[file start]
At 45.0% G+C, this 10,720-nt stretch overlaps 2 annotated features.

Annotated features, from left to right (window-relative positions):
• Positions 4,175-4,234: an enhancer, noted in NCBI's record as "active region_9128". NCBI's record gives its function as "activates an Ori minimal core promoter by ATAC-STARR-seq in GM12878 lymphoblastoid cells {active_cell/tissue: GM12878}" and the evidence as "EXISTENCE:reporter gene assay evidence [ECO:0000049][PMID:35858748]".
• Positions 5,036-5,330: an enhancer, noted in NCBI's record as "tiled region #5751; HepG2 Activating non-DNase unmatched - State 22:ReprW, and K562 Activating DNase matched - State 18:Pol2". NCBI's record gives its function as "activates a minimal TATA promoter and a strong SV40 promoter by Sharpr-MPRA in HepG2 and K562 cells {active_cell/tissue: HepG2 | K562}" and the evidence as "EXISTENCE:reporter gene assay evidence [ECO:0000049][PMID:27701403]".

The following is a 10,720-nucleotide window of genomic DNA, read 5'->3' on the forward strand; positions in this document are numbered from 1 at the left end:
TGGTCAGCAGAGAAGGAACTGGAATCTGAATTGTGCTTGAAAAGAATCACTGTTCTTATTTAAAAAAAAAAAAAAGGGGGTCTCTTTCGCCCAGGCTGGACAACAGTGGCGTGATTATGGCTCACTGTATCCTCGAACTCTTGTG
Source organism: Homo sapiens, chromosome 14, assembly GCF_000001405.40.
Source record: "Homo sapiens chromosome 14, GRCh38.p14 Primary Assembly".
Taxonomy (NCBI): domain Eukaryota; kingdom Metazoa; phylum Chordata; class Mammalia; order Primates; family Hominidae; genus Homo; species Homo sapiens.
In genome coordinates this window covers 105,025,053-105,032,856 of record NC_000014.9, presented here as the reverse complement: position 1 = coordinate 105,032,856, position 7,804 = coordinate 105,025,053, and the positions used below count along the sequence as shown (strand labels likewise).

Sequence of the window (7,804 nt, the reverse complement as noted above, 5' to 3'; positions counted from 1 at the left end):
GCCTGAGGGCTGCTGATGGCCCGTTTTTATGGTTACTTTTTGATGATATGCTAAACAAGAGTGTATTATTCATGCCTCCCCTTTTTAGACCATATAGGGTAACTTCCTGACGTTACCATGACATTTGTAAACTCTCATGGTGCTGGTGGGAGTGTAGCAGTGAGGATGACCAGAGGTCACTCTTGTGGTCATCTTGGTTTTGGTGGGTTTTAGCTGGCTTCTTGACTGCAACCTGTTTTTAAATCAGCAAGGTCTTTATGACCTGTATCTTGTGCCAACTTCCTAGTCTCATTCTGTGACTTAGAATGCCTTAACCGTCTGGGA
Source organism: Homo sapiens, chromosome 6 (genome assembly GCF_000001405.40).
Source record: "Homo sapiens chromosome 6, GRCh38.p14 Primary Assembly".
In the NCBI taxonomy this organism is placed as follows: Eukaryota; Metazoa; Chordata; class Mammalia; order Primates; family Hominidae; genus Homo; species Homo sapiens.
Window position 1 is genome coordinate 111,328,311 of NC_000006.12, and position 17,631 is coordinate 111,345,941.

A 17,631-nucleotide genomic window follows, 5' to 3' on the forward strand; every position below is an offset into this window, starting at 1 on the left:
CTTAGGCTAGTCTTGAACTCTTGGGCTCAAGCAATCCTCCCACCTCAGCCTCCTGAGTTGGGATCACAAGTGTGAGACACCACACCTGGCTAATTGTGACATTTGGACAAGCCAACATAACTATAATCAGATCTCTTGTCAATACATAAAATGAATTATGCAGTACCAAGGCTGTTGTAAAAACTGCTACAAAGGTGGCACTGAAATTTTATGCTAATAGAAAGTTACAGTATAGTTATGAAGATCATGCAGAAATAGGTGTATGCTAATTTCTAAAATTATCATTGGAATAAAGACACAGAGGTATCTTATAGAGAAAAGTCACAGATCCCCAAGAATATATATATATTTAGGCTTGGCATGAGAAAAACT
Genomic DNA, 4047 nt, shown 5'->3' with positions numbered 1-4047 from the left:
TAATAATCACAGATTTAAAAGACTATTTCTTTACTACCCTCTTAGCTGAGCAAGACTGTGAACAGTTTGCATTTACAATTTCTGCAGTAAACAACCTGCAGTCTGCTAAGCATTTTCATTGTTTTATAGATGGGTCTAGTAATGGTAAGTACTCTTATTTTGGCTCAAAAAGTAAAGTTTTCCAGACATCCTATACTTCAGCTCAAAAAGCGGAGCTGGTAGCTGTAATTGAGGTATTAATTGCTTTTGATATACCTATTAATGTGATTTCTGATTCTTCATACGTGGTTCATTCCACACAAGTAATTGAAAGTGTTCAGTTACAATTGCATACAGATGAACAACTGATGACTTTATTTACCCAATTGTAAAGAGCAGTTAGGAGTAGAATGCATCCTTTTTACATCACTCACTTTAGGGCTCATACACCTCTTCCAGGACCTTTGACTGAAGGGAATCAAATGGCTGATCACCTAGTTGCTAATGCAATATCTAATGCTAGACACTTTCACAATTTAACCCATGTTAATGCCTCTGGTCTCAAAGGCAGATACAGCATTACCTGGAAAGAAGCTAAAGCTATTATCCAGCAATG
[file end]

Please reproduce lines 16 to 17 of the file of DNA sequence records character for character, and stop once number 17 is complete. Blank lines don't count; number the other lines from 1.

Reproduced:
Window position 1 is genome coordinate 111,328,311 of NC_000006.12, and position 17,631 is coordinate 111,345,941.

A 17,631-nucleotide genomic window follows, 5' to 3' on the forward strand; every position below is an offset into this window, starting at 1 on the left: